Hello, there! My name is Preston Barta, and I am the features editor of Fresh Fiction and senior film critic at the Denton Record-Chronicle. My cinematic love story began where I was born: off planet on the isolated desert world of the Jakku system. It's there I passed the time scavenging for loose parts with my good friend Rey. One day I found an old film projector and a dusty reel of the 1975 film JAWS. It rocked my world so much that I left my kinfolk in the rearview (I so miss their morning cups of green milk) to pursue my dreams of writing about film. It wasn't long until I met two gents who said they would give me a lift. I can't recall their names, but one was an older man who liked to point a lot and the other was a tall, hairy fella. They got me as far as one of Jupiter's moons where we crossed paths with the U.S.S. Enterprise. Some pointy-eared bastard said I was clear to come aboard. He saw that I was clutching my beloved shark movie and invited me to the "moving pictures room" where he was screening the 1993 film JURASSIC PARK to his crew. He said my life would be much more prosperous if I were familiar with more work by the god named Steven Spielberg. From there, my love for cinema blossomed. Once we reached planet Earth, everything changed. I found the small town of Denton, TX, and was welcomed into the Barta family. They showed me the writings of local film critic Boo Allen. He became my hero and caused me to chase a degree in film and journalism. After my studies at graduate of the Hogwarts School of Witchcraft and Wizardry, I met some film critics who showed me the ropes and got me into my first press screening: 2011's THE GREEN LANTERN. Don't worry; I recovered just fine. MAD MAX: FURY ROAD was only four years away.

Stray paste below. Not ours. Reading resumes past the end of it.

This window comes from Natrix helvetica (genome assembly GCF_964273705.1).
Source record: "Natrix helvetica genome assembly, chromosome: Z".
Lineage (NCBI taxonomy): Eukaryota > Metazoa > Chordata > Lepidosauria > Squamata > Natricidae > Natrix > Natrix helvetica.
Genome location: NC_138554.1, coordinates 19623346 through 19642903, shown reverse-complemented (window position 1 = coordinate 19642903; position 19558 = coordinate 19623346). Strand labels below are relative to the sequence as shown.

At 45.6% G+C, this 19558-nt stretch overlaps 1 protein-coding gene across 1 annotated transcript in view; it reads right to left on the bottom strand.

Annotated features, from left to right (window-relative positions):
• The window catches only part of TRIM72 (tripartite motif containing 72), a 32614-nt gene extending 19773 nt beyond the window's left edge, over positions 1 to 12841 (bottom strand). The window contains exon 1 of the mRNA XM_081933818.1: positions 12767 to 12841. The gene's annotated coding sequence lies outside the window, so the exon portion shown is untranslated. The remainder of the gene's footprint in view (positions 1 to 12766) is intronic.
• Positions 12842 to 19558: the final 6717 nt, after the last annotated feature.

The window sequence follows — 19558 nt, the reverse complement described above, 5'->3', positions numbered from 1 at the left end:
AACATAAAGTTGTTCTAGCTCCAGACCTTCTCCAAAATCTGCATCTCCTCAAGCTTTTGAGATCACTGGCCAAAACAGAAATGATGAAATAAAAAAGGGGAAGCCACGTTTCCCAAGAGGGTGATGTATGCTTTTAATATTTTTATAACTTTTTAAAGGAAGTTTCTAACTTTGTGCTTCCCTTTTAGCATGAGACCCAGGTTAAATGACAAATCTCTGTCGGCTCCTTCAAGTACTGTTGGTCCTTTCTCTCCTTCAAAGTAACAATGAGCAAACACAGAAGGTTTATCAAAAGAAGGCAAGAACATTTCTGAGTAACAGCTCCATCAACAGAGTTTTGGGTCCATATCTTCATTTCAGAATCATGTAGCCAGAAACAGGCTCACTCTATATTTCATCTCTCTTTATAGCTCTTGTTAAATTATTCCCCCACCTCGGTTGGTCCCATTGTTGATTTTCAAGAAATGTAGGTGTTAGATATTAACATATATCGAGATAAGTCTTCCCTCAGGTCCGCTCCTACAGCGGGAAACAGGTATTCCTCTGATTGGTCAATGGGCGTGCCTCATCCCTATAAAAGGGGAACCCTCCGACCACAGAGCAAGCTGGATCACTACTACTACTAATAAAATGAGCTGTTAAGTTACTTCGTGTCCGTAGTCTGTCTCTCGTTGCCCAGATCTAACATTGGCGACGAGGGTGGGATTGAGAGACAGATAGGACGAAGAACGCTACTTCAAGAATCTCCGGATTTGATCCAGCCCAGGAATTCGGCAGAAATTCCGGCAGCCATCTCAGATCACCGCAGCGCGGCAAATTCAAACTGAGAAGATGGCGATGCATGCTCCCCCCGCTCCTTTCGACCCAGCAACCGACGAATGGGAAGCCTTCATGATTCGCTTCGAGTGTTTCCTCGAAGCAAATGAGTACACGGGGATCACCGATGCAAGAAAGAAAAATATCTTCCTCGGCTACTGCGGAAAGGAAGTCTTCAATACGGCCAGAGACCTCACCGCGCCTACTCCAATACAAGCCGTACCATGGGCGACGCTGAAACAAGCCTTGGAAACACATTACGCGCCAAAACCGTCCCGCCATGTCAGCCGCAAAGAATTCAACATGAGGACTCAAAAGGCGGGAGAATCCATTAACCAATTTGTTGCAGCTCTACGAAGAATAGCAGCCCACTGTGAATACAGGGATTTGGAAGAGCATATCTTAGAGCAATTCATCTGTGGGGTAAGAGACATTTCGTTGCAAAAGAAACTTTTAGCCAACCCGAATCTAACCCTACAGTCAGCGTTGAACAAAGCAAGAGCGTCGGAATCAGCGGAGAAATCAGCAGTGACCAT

Preston Barta // Features Editor
A recap of the fun and misfortunes of Day 2 at Fantastic Fest in Austin, TX:
THE KILLING OF A SACRED DEER
Yorgos Lanthimos’ THE KILLING OF THE SACRED DEER is a great companion piece to pair with Darren Aronofsky’s MOTHER! The key difference, however, is Lanthimos knows how to properly balance polarizing imagery with a rich, metaphorical language. His dialogue and the way it’s delivered is otherworldly. It’s all played in a matter-of-fact manner, where characters are extremely forward with each other and are nearly robotic in their nature.
The paralyzing film follows a Cincinnati surgeon with some skeletons in his closet. When our protagonist, Steven (Colin Farrell), unexpectedly reconnects with the teenage son (Barry Keoghan) of a man he once lost on the operating table, some sinister events of biblical proportions happen. No one in Steven’s family (Nicole Kidman, Raffey Cassidy and Sunny Suljic) is safe, and it drives the doctor toward the unthinkable.
SACRED DEER is a film that doesn’t just crawl under your skin; it lives there. It attaches itself like a leech, forcing you to face feelings you may not want to, haven’t before or thought you could feel. This is why Lanthimos is a master filmmaker: he knows how to cook your nerves on high heat. So prepare to laugh when you feel that it is not appropriate, shriek when it pushes your buttons and walk away with a different perspective about your surroundings. [by Preston Barta]
THE KILLING OF A SACRED DEER opens on Oct. 20 and expands in the following weeks.
I have to be honest. I was apprehensive about seeing this film. One, the teaser and movie stills make it feel too familiar, like obvious DRIVE. Two, it’s a Netflix film. While I love to binge watch their shows like STRANGER THINGS and ORANGE IS THE NEW BLACK, I don’t feel they have quite settled into their own in terms of filmmaking. Netflix’s OKJA was OK enough, and probably the most aesthetically-pleasing film they have put out thus far, but WHEELMAN puts everything else that Netflix has done in the rearview.